[¶10] The fundamental problem with plaintiff's argument is that in order for procedural due process protections to apply an identifiable property interest must first exist. See Segers v. Industrial Commission, 191 Ill.2d 421, 434, 732 N.E.2d 488, 247 Ill.Dec. 433 (2000). While professional licenses and licenses to do business are protected property interests that are subject to due process considerations prior to revocation (see, e.g., Consiglio v. Department of Financial & Professional Regulation, 2013 IL App (1st) 121142, ¶ 19, 988 N.E.2d 1020, 370 Ill.Dec. 664 (medical license), and Las Fuentas, Inc. v. City of Chicago, 209 Ill.App.3d 766, 770, 567 N.E.2d 1093, 153 Ill.Dec. 866 (1991) (liquor license)), the tax decals issued by the Department are not licenses. Far from being a " license" to operate the machines as plaintiff claims, a review of the relevant statute and regulations demonstrates that the decals are simply evidence of payment of the annual privilege tax on coin-operated amusement devices. See 35 ILCS 510/2(a) (West 2010) (annual registration form for coin-operated amusement devices " shall be accompanied by the required privilege tax for each device," and when paid the Department must issue " one privilege tax decal for each such device on which the tax has been paid, stating the year for which issued. Such privilege tax decal shall thereupon be securely affixed to such device." ). While the Department did at one point issue licenses to operate coin-operated amusement devices, it ceased doing so in 2003, long before section 35(a) came into effect. See 86 Ill. Admin. Code 460.101 (West 2010) (" Beginning July 1, 2003, privilege tax decals will be issued instead of licenses." ).

[¶11] Moreover, even if the tax decals were actually licenses protected by procedural due process considerations, a license holder does not have a protected property interest in the license's renewal. See Las Fuentes, 209 Ill.App.3d at 770 (" There is no vested interest, however, in the renewal of a liquor license, thus non-renewal of a license, or the denial of a new license, is not subject to due process." ). The tax decals that plaintiff claims are protected are issued only for one year (see 86 Ill. Admin. Code 460.101(b) (West 2010) (" Privilege tax decals are issued in one-year increments only." )), and so any interest that plaintiff or anyone else may have had in decals issued prior to statute's enactment has long since become moot. Either way, plaintiff has not identified a protected property interest. There is thus no basis for plaintiff's claim that the statute violates procedural due process.

[¶12] The last issue that plaintiff raises is whether the circuit court should have allowed plaintiff to amend the complaint. Following the circuit court's dismissal of the complaint, plaintiff filed a motion to reconsider. In addition to arguing that the circuit court's decision to dismiss the complaint was erroneous, in its reply brief and during argument on the motion plaintiff also asked for leave to amend the complaint in order to raise an as-applied challenge to section 35(a), as well as to add new claims challenging the statute on vagueness and proportionate-penalties grounds. The circuit court denied plaintiff's request at the end of the hearing.

[¶13] Whether to grant a plaintiff leave to amend a complaint is a decision that is left to the sound discretion of the circuit court, and under normal circumstances leave to amend should be liberally granted. See Goldberg v. Brooks, 409 Ill.App.3d 106, 113, 948 N.E.2d 1108, 350 Ill.Dec. 601 (2011).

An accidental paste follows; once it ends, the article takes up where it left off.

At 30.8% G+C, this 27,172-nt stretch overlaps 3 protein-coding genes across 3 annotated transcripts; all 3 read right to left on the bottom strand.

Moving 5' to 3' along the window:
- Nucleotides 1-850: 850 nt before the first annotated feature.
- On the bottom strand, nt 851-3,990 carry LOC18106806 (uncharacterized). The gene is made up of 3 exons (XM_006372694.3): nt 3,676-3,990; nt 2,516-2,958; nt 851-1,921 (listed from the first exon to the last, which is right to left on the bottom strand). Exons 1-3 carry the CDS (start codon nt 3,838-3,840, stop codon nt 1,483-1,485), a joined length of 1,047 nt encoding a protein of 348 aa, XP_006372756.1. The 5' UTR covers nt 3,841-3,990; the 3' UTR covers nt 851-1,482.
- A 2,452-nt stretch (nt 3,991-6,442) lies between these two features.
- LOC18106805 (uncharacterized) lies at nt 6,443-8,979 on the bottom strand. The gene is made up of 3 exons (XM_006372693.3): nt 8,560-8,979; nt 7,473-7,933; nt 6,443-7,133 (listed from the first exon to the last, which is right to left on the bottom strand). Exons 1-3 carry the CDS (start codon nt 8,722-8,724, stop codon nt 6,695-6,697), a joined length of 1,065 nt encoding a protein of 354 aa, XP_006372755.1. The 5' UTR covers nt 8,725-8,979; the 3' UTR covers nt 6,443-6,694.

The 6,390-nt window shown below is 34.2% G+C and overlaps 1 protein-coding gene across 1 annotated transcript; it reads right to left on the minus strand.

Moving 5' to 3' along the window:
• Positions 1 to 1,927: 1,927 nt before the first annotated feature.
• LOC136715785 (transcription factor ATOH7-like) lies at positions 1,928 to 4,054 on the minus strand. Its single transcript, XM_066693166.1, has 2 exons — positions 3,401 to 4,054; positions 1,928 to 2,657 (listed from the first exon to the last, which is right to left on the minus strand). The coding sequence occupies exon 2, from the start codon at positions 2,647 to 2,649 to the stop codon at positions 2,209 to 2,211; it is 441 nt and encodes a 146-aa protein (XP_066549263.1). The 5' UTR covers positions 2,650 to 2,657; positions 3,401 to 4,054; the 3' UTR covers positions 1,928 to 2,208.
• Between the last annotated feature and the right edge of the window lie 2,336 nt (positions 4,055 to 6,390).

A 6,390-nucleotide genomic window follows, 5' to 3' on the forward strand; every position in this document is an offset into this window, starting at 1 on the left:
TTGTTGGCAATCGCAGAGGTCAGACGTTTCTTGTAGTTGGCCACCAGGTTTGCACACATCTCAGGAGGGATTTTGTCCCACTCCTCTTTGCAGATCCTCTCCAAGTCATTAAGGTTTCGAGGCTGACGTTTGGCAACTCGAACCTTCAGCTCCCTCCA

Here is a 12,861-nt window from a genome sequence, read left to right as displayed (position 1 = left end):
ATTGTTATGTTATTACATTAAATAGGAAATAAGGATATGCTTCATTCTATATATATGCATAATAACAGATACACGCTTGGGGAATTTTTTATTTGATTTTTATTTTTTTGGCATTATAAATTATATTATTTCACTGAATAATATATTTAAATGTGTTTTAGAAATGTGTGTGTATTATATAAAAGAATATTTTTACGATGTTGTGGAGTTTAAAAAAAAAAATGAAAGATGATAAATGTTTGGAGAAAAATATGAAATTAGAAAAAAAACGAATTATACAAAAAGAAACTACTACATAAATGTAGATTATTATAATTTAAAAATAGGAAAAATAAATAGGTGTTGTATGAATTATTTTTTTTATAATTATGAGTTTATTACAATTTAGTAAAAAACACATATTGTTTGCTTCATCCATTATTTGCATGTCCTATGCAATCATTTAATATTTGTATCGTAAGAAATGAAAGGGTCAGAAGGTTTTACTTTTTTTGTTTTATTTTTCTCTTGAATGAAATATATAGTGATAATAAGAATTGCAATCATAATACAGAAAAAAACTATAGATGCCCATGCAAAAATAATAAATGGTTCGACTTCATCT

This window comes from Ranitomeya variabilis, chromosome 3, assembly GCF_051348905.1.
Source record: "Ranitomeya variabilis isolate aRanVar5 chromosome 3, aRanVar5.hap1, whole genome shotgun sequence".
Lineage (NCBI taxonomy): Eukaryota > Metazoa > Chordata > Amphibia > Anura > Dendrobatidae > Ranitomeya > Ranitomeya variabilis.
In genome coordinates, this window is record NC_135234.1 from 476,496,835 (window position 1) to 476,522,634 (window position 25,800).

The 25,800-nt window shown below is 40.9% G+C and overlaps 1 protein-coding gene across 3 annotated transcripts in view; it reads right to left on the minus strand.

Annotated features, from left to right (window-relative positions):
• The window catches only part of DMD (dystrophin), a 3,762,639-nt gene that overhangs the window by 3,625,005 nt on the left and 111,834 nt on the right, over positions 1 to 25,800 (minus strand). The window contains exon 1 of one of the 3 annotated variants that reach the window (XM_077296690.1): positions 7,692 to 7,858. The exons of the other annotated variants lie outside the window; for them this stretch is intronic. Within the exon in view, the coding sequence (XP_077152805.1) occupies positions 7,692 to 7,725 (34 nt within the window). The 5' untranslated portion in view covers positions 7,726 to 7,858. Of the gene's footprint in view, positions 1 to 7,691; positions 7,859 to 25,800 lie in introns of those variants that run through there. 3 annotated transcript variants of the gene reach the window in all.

Page 756

Courts consider a number of factors in determining whether leave should be granted, such as " (1) whether the amendment cures a defect in the pleadings; (2) whether the other party is prejudiced or surprised by the proposed amendment; (3) whether the proposed amendment is timely; and (4) whether there were previous opportunities to amend the pleadings." Id.

[¶14] But these factors apply only to amendments that have been proposed prior to final judgment. After final judgment, a plaintiff has no statutory right to amend a complaint and a court commits no error by denying a motion for leave to amend. See Compton v. Country Mutual Insurance Co., 382 Ill.App.3d 323, 332, 887 N.E.2d 878, 320 Ill.Dec. 734 (2008). The reason is that although section 2-616(a) of the Code of Civil Procedure (735 ILCS 5/2-616(a) (West 2010)) provides that " [a]t any time before final judgment amendments may be allowed on just and reasonable terms," there is no corresponding provision mandating similar latitude in amendments offered after final judgment has been entered. Following judgment, a complaint may only be amended in order to conform the pleadings to the proofs. See 735 ILCS 5/2-616(c) (West 2010). A complaint cannot be amended after final judgment in order to add new claims and theories or to correct other deficiencies. See Compton, 382 Ill.App.3d at 332; see also Mandel v. Hernandez 404 Ill.App.3d 701, 707-10, 936 N.E.2d 1079, 344 Ill.Dec. 322 (2010).

[¶15] The threshold question in this type of situation is therefore whether the plaintiff asked for leave to amend the complaint before or after the circuit court entered final judgment. In this case, the circuit court dismissed the complaint with prejudice,[3] and plaintiff did not seek leave to amend until briefing on its motion to reconsider the judgment was well underway. The circuit court's dismissal order was therefore a final judgment and plaintiff's request for leave amend came too late. Plaintiff had no statutory right to amend the complaint by that point, and so the circuit court's decision to deny leave to amend was not error. Cf. Compton, 382 Ill.App.3d at 332.

[¶16] Affirmed.